Terry Miura • Studio Notes


Monday, September 28, 2015

Exhibition of New Works in Healdsburg, CA!



Sam's, 36 x 36 inches, oil on linen

Not that I need to explain myself for posting again so soon after the last one (I do feel a little guilty when I neglect this blog), but I want to let you know that I will be in an upcoming three-man exhibition at the Christopher Hill Gallery in Healdsburg, CA.

I am going to be showing with two very talented painters, James Kroner, and Nobuhito Tanaka - both of whom paint some great cityscapes. I think our styles will look awesome together. 

I have been working on pieces for this show for the past several months. I had some doubts along the way whether I'd be able to come up with enough worthy pieces by the deadline, but it looks like I'm going to make it (whew~). 








Pale Blue San Francisco, 16 x 12 inches, oil on linen


The show opens on Saturday, October 10th, and there will be a second-day reception on the 11th as well. If you're in Northern California, please come to the opening! I think this is going to be a really, really cool show!






Three for Lunch, 12 x 12 inches, oil on linen



I have both cityscapes and figurative works for this show.  With this group of paintings, I pushed further into abstraction and self expression, and I feel very good about the result. In fact I wouldn't mind keeping some of these for myself, but alas, I promised 15 pieces, so I'm going to deliver all of them.






Memories Return, 20 x 16 inches, oil on linen


Like this one, Memories Return. I freaking love this painting. I hope it goes to someone who loves it as much as I do and not buy it just because it matches their couch or something.  The title, Memories Return, is a reference to Thelonious Monk's timeless ballad, Round Midnight.  I was listening to it while painting this and I believe it really influenced the outcome of the painting. Listen to Miles' version and you tell me.





Blues for Cello, 16 x 12 inches, oil on linen


Healdsburg is a really quaint little town in the heart of Sonoma Wine Country, and the gallery is a beautiful space right in the middle of town. 

If you're in Northern California, and are looking for something to do on the weekend of October 10th, why not come out to Healdsburg and enjoy some art and wine? Make a weekend out of it!


Christopher Hill Gallery
326 Healdsburg Avenue
Healdsburg, CA

(707)395-4646


'Hope to see you there!!






Friday, September 25, 2015

100 Figure Studies Project - No. 14





A Familiar Uncertainty, 16 x 12 inches, oil on linen


If you have been following Studio Notes for a while, you may remember that last year (or was it the year before?) I started this project where I set out to do 100 figure studies in black and white. This was actually an assignment that I gave to my students as a challenge of sorts, and in an effort to walk the walk as well as to encourage, I decided to do the challenge myself. 

For the most part, these studies were to be done using short-pose (2 to 20 minutes) drawings as references. (I gave the students the option to use Old Master drawings as references if their own didn't have enough information)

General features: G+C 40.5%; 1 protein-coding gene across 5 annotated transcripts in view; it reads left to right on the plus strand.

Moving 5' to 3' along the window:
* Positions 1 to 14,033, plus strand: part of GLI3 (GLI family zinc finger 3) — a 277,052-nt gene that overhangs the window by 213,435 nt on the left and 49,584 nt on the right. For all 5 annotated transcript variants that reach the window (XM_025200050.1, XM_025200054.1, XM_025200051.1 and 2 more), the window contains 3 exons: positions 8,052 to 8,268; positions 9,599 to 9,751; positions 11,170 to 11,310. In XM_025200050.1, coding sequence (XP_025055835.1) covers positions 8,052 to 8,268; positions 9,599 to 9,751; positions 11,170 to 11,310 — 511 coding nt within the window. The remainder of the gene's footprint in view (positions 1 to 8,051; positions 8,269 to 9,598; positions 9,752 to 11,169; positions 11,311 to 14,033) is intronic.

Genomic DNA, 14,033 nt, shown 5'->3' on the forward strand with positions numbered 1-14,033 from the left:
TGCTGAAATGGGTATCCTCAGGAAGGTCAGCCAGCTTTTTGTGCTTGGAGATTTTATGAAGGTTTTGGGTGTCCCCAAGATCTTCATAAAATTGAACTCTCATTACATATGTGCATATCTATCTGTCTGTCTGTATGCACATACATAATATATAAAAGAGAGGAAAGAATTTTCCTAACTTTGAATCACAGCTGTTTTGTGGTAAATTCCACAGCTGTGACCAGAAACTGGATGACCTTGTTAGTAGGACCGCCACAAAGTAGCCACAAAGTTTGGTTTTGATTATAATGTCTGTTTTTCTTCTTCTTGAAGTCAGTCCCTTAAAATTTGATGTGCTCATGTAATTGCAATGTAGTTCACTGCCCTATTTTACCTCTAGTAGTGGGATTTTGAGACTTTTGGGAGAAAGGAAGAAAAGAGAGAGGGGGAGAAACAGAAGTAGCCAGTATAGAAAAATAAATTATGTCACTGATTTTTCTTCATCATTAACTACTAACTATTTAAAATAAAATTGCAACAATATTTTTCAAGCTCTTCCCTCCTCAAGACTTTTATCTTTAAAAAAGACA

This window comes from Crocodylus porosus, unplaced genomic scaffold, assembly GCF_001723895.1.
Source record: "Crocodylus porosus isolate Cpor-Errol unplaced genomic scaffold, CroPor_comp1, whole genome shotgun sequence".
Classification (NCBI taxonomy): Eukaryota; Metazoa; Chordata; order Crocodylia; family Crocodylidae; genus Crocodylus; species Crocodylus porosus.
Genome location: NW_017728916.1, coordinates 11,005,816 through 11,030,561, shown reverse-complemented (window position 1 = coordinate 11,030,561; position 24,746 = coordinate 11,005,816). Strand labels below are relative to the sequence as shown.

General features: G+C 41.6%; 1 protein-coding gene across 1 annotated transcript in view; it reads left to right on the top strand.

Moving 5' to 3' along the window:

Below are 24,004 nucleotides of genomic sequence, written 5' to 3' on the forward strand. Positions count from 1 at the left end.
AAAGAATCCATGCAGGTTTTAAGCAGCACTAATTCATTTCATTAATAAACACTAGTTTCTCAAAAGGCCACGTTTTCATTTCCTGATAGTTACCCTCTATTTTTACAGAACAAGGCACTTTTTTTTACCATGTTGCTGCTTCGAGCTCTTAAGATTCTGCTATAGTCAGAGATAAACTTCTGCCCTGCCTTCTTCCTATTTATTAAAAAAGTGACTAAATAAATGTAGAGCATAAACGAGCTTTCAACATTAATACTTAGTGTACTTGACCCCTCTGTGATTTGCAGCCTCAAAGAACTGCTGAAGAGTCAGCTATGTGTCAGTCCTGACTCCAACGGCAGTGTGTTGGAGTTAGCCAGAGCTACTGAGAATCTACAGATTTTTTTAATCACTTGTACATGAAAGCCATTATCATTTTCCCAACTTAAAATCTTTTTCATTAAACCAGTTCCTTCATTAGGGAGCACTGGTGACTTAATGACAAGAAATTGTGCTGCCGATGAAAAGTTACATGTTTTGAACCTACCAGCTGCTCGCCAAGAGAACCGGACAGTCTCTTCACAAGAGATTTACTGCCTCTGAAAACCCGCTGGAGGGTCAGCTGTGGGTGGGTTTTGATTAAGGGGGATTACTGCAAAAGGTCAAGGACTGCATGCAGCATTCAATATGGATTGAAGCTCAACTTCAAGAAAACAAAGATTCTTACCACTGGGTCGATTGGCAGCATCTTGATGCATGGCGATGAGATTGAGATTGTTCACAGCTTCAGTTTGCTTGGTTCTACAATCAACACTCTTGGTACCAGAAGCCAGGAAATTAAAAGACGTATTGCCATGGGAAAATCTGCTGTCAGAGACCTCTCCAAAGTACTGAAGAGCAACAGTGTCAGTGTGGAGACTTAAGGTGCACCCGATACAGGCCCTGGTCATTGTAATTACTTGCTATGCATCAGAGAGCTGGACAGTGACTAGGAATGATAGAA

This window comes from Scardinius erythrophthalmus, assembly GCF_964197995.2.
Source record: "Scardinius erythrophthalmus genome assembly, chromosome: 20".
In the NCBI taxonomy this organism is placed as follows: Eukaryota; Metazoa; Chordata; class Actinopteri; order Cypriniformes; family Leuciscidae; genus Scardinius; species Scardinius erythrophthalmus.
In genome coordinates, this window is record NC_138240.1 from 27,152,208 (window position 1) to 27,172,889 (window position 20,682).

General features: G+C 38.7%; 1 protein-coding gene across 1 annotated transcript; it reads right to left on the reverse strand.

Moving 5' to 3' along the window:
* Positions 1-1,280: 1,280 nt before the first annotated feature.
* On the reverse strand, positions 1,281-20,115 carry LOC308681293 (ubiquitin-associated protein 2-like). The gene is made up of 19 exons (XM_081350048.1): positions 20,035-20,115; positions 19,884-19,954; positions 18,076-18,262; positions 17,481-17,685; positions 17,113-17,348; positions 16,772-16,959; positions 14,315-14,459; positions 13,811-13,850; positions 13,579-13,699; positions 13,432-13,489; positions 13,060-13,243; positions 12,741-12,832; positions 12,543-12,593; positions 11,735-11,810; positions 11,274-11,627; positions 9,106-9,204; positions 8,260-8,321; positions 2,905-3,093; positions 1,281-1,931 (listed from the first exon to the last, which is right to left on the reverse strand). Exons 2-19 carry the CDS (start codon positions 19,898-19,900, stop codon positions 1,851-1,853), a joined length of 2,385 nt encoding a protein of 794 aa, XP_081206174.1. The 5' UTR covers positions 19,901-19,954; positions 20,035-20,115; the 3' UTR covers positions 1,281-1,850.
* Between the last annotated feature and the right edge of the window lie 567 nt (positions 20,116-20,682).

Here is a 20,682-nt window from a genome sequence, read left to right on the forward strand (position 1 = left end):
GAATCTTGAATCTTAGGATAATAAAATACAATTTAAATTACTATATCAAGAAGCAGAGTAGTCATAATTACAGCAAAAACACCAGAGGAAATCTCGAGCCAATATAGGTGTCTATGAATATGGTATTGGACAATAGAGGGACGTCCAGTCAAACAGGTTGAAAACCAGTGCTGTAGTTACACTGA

It took a while but I did my 100, and along the way, I had this idea to use these studies, once I reached my goal,  for experimentation and to take them further. This summer has been quite busy with other projects and commitments so I haven't been able to do much on this personal project, but I've been able to do a few. 

For this one, I remembered to take some process shots early on, so I thought it would be interesting to share. This one is no.14.  The number is chronological at the time of the b/w study - I'm not necessarily finishing them up in that order. 




This is my original drawing, pencil on paper. It's probably a 10 or 15 minute pose- the drawing is small. I'm working on an ordinary copy paper. 




Using the drawing as a reference, I did this black and white study. It's a little sloppy but I liked it. I could have just kept it as is, but that wasn't my plan so I had to get over feeling too precious about it and just dive in.





The first thing I did was to draw back into it and make some corrections. Mainly, I wanted the figure to be sitting slightly more upright (a la the original drawing) I used a thinned out brown color (Asphaltum) and redrew with a small brush.

This may seem like a scary thing to do, but it isn't at all, because if I really messed it up, I can just wash it off with medium or solvent and wipe it clean, and start again (because the underlying painting is totally dry). No risk here. I didn't have to do that, but it's nice to know that I can always restart.



I then mixed my flesh tones–one for the light side, and one for the shadow side–and blocked in the figure. The light / shadow pattern is already there in black and white, and I also have the original drawing to refer to, so this was a straightforward task. 






The initial block-in was very simple. Now I it was time to add some variations - I began by adding violets to the shadow side. At this point, I have no idea whether I'll keep that color or not. Unlike my plein air studies which are more or less representational without too much mucking about, my studio paintings –especially figures and cityscapes–are processes of abstraction without a specific end-image in mind. I allow myself to take risks, experiment, push and pull, re-do passages, and change my mind as many times as necessary. 

I also knocked in the bedsheet in light and shadow. I  imagined a simple white bed sheet, so I warmed up the light side by adding yellow, and cooled down the shadow side by adding blue-violet and dropping the value. The light-shadow temperature shift is more or less consistent with that on the figure. 




The figure now has another, lighter value added. Not strictly highlights, but moving in that direction - we now start to see some volume.